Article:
Youre walking hand-in-hand with your children, running errands on a sunny day when you notice a pet adoption event. You try to steer clear, but your youngest has the superhuman ability to spot furry creatures from a mile away.
Immediately, she looks up at you, wide-eyed and hopeful. She lovingly asks the dreaded question: Can I have a puppy? You pretend not to hear, but she doesnt buy it. She asks again, Can I pleeeeaaaassseee have a puppy? Your oldest chimes in with the chorus, Pretty pleeeeaaasssseeee!
How can you resist? How can you deny your children the opportunity to share their lives with a furry brother or sister? A pup will teach them responsibility and unconditional love. They will laugh together, play together and grow up together. It will be beautiful.
Yes, growing up with pets can have a very positive influence on a child, but puppies are hard work. Your 5-year-old does not understand what work is; your 10-year-old doesnt care what work means; and your 15-year-old is hopefully going to college soon and doesnt need yet another thing to pack.
You get your kid a puppy, and youve gotten yourself a puppy. You can try as hard as possible to make your kids responsible, post calendars on your fridge and even ask them countless times, Did you walk the dog? But ultimately, youre going to be responsible for that pet not your kids.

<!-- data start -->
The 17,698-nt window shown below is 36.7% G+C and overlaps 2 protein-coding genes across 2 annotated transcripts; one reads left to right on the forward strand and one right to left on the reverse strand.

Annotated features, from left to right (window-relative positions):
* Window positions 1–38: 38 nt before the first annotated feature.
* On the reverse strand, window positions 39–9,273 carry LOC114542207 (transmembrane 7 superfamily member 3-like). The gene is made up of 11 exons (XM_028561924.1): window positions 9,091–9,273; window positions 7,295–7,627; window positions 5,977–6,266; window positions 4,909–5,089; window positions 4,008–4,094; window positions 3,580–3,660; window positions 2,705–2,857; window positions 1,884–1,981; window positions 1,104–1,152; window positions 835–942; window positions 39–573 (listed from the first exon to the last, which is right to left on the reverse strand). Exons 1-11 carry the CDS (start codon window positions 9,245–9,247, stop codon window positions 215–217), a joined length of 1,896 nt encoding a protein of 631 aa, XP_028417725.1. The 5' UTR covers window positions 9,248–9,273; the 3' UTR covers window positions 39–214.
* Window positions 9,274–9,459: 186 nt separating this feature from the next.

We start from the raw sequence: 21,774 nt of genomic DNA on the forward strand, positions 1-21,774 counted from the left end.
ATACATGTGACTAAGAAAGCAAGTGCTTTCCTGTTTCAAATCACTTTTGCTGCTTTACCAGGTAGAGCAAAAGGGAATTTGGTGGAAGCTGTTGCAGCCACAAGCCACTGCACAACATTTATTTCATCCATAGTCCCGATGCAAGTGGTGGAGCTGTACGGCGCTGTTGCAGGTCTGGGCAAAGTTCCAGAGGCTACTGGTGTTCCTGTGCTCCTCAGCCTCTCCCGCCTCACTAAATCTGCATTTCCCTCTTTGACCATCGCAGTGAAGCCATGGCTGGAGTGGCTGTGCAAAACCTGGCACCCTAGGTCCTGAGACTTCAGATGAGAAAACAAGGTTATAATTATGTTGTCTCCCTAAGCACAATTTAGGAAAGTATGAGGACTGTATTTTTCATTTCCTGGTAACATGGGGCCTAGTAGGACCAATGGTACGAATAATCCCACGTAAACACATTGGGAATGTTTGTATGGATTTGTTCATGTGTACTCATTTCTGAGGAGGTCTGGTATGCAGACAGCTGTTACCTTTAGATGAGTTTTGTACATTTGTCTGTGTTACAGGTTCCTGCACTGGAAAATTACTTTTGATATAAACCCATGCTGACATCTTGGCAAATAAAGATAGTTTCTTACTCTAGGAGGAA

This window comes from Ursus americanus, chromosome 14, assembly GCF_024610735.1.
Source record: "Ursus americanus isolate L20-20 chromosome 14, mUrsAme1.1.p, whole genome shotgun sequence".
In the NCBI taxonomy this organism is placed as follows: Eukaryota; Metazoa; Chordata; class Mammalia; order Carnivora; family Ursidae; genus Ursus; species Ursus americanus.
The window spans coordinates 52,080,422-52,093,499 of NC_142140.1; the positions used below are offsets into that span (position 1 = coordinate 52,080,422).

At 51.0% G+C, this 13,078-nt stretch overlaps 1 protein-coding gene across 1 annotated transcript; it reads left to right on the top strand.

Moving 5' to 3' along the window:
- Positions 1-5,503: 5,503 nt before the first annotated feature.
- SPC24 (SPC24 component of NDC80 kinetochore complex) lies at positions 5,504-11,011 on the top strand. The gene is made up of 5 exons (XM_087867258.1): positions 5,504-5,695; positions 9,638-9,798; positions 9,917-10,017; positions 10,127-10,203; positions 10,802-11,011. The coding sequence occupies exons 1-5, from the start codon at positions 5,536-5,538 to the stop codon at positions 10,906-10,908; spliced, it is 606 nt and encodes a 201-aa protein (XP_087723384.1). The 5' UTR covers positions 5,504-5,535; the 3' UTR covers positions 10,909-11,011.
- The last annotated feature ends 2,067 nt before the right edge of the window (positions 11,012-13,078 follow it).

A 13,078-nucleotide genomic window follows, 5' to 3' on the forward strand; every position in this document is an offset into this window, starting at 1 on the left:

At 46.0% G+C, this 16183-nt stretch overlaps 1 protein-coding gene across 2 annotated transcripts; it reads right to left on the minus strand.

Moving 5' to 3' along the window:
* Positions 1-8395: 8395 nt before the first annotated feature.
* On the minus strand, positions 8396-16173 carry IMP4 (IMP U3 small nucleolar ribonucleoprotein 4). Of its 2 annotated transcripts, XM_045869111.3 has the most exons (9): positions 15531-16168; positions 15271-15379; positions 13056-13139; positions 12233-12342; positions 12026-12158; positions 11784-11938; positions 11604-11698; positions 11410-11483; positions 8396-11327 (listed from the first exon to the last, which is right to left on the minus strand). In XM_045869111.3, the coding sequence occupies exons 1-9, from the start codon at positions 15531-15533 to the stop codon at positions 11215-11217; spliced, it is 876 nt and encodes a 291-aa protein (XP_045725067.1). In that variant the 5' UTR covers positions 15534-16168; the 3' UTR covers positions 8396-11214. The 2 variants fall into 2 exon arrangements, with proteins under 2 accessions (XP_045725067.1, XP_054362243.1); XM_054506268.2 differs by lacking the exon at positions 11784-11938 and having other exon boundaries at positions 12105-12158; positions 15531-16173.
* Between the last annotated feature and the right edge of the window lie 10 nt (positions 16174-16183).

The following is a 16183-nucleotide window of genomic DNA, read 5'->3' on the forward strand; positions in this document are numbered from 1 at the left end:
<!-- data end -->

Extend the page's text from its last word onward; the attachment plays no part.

Sure, your children will help out a bit at feeding time and after school. And there will be tender moments of wonder that will warm your heart.
However, you will pick up the accidents while your dog is being housebroken. You will remember to fill her water bowl when everyone else has forgotten. You will parade her all over the neighborhood, begging her to do her business when youre running late. And you will rush home to take her to the vet to have a sock surgically removed from her belly.
If your household is chaotic, getting a pet may add more stress to the already manic situation. A pet represents time, money and commitment you may not be able to provide. Instead of overextending yourself, teach your children a lesson in nurturing and responsibility by recognizing your limitations and explaining animals require and deserve proper care and attention.
If youre excited about getting a pet but concerned about starting from scratch with a puppy, consider a more manageable, yet playful and emotionally fulfilling pet such as an adult dog or cat. A potty- or litter-box-trained, well-behaved adult pet will be fun for the whole family but independent enough to be a positive addition to the home rather than a strain.
Find your perfect pet by visiting various adoption events and taking the time to find the right pet for your household. Even a kitten can be easier to handle than a puppy but will still take more commitment and training than a well-adjusted adult pet.
That being said: If youre up to the challenge of raising a young pup while still maintaining a household and family, then have at it. After all, what is cuter than a puppy?